The problem of ‘child witches’ in Britain, the subject of a ‘summit’ at Westminster today, will hear calls for the term ‘witch’ to be outlawed in religious contexts.
The meeting to be hosted by MP Chuka Umunna will hear from activists who claim that only rogue clergy use the term, which in the African context is ‘tantamount to violence’.
The phenomenon of ‘child witches’ which has regularly hit the UK headlines over the past decade since the Victoria Climbié case horrified the nation in 2001, is due to globalization, and is not widely practised in Africa, an anthropologist has said on the eve of the conference at the House of Commons.
Social anthropologist Anthony Gittins, Professor of Theology and Culture at Chicago Theological Union, says that the exporting of such practices to Britain without the traditional safeguards is behind the unchecked exploitation by rogue pastors of the most vulnerable in the communities affected.
Licensed witch finders in Africa help contain what’s been dubbed ‘the standardized nightmare of the group’ within manageable boundaries.
But once exported to Britain, fear of witchcraft plays into the hands of the only available ‘safe people’: the clergy.
‘The people’s mentality is you can’t accuse anyone of witchcraft because you will be contaminated yourself,’ says Gittins.
‘The only safe people are the witch finders who are licensed, but in Britain the people who take the place of the witch finders are the clergy, because they are “close to God” and cannot therefore be contaminated.’
This view may help legislators pondering the ramifications of outlawing words that can, in specific, bounded circumstances, actually kill.
Professor Gittins, who spent ten years working in Sierra Leone villages where he befriended a witch finder, criticized the recent TV documentary by Dispatches for implying that child witches were ‘generalized’ in Congo.
‘That’s untrue. Witchcraft is a scapegoating mechanism for explaining insoluble problems, and tends to become an obsession targeting a particular group. It is unusual for it to be children.’
The clue to what was going on in Britain – which he said was ‘dire’ - lay in who was being accused, and who was doing the accusing.
‘The victims are always the most vulnerable people in the structures of the society, usually old or infertile women or mothers-in-law.’
He called for mainstream churches, and especially the missionary societies with a history of working in Africa to reach out to migrant communities to end the isolation that allows fear to flourish.
He believed that the child witch phenomenon was a manifestation of migration.
‘The children are growing up in a new environment and rather than being socio-centric and well-behaved, the children are getting ideas and becoming more factious and therefore a threat to the people and ripe for exploitation.’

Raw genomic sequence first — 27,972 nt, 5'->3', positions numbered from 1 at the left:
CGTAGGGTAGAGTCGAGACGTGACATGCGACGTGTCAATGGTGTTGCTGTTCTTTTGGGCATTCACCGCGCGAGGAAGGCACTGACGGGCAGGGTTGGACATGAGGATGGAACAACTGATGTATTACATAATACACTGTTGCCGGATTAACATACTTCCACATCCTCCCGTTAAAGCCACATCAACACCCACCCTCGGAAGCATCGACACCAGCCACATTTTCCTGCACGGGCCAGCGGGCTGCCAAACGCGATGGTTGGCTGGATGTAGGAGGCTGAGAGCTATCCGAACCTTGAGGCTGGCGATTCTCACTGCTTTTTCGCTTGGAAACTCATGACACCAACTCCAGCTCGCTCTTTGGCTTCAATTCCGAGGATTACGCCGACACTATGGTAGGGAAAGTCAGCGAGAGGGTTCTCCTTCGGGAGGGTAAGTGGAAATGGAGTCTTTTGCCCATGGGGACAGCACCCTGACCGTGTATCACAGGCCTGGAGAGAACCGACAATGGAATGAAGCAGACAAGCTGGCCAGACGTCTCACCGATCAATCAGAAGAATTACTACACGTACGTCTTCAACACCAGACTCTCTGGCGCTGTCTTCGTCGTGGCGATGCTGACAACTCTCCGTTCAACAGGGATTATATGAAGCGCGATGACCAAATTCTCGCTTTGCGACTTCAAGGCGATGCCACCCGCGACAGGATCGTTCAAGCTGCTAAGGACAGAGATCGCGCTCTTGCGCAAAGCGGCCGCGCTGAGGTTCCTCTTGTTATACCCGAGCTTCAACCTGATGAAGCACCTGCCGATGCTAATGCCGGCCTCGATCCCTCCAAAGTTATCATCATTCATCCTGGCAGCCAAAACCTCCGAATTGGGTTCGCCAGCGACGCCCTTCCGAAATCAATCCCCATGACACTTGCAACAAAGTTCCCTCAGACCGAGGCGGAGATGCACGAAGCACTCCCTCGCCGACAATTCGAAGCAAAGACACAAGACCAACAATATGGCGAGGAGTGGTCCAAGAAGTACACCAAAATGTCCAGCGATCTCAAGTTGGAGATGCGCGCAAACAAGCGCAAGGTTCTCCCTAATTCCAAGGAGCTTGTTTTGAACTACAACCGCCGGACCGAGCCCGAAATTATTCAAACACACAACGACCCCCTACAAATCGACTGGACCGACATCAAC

The ‘summit’ in the House of Commons this evening (Wednesday) is sponsored by Islington-based AFRUCA - Africans Unite Against Child Abuse - who are the lead agency in Britain on witchcraft, generating research and education on the issue.
Founder Director Debbie Ariyo said on TV in October that the cases that had emerged in the courts were ‘the tip of the iceberg’, and is calling for legislation to control clergy and outlaw bogus branding and ‘deliverance’ ministries.
In a presentation to Tim Laughton, Minister for Children on 22 February this year, AFRUCA said they knew of a dozen cases of violent exorcisms in the past twelve months.
AFRUCA policy and network Development Officer Justin Bahunga told Lapido: ‘This is cross-cultural, but we can’t take on everyone.
‘In our African context, when someone is called a witch it means they are believed to be an evil person, and you are opening the door to all sorts of abuse.
‘What we are saying is it is an incitement to violence against the child. A witch is someone who can harm either voluntarily or involuntarily. The word itself is tantamount to inciting someone to harm.’
Bahunga added that this was a lucrative business for rogue pastors.
‘Pastors’ charge between £100 and £500 for an ‘exorcism’ and sometimes even more, he says.
The ‘summit’ aims to share ideas on how to make places of worship safe for children. Participants include local authority representatives, police, social workers and church leaders.
‘We think we need another layer of protection apart from awareness raising and training. We think there should be something in the law to make it an offence to brand someone as a witch, just as it is illegal to use racist or sexist language.’
A Department of Education report due out last month was delayed while the horrifying case of the murder of Kristy Bamu in a Newham tower block was tried.
The last major report on faith-based abuse for the Home Office in 2006 by Eleanor Stobart found 74 cases of abuse in Britain linked to ‘possession’ and exorcism in the six years of the survey period to 2006, 38 of which were definitely witchcraft related. The vast majority self-identified as ‘Christian’.
Christianity or the Occult? Conference papers
Child abuse linked to Accusation of ‘Possession’ and ‘Witchcraft’: Research Report RR750 for the Department for Education and Skills 2006 by Eleanor Stobart